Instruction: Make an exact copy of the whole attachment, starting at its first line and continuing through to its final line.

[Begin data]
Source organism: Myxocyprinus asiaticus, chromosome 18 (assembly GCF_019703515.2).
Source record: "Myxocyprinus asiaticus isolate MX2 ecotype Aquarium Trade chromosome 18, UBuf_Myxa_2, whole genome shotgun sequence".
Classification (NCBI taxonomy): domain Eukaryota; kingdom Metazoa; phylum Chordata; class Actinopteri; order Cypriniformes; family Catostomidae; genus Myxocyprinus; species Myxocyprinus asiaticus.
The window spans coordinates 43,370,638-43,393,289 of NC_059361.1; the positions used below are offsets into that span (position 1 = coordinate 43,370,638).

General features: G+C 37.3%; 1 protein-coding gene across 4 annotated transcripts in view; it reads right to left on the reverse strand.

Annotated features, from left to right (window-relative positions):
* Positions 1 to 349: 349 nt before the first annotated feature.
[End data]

Source organism: Myxocyprinus asiaticus, chromosome 18 (assembly GCF_019703515.2).
Source record: "Myxocyprinus asiaticus isolate MX2 ecotype Aquarium Trade chromosome 18, UBuf_Myxa_2, whole genome shotgun sequence".
Classification (NCBI taxonomy): domain Eukaryota; kingdom Metazoa; phylum Chordata; class Actinopteri; order Cypriniformes; family Catostomidae; genus Myxocyprinus; species Myxocyprinus asiaticus.
The window spans coordinates 43,370,638-43,393,289 of NC_059361.1; the positions used below are offsets into that span (position 1 = coordinate 43,370,638).

General features: G+C 37.3%; 1 protein-coding gene across 4 annotated transcripts in view; it reads right to left on the reverse strand.

Annotated features, from left to right (window-relative positions):
* Positions 1 to 349: 349 nt before the first annotated feature.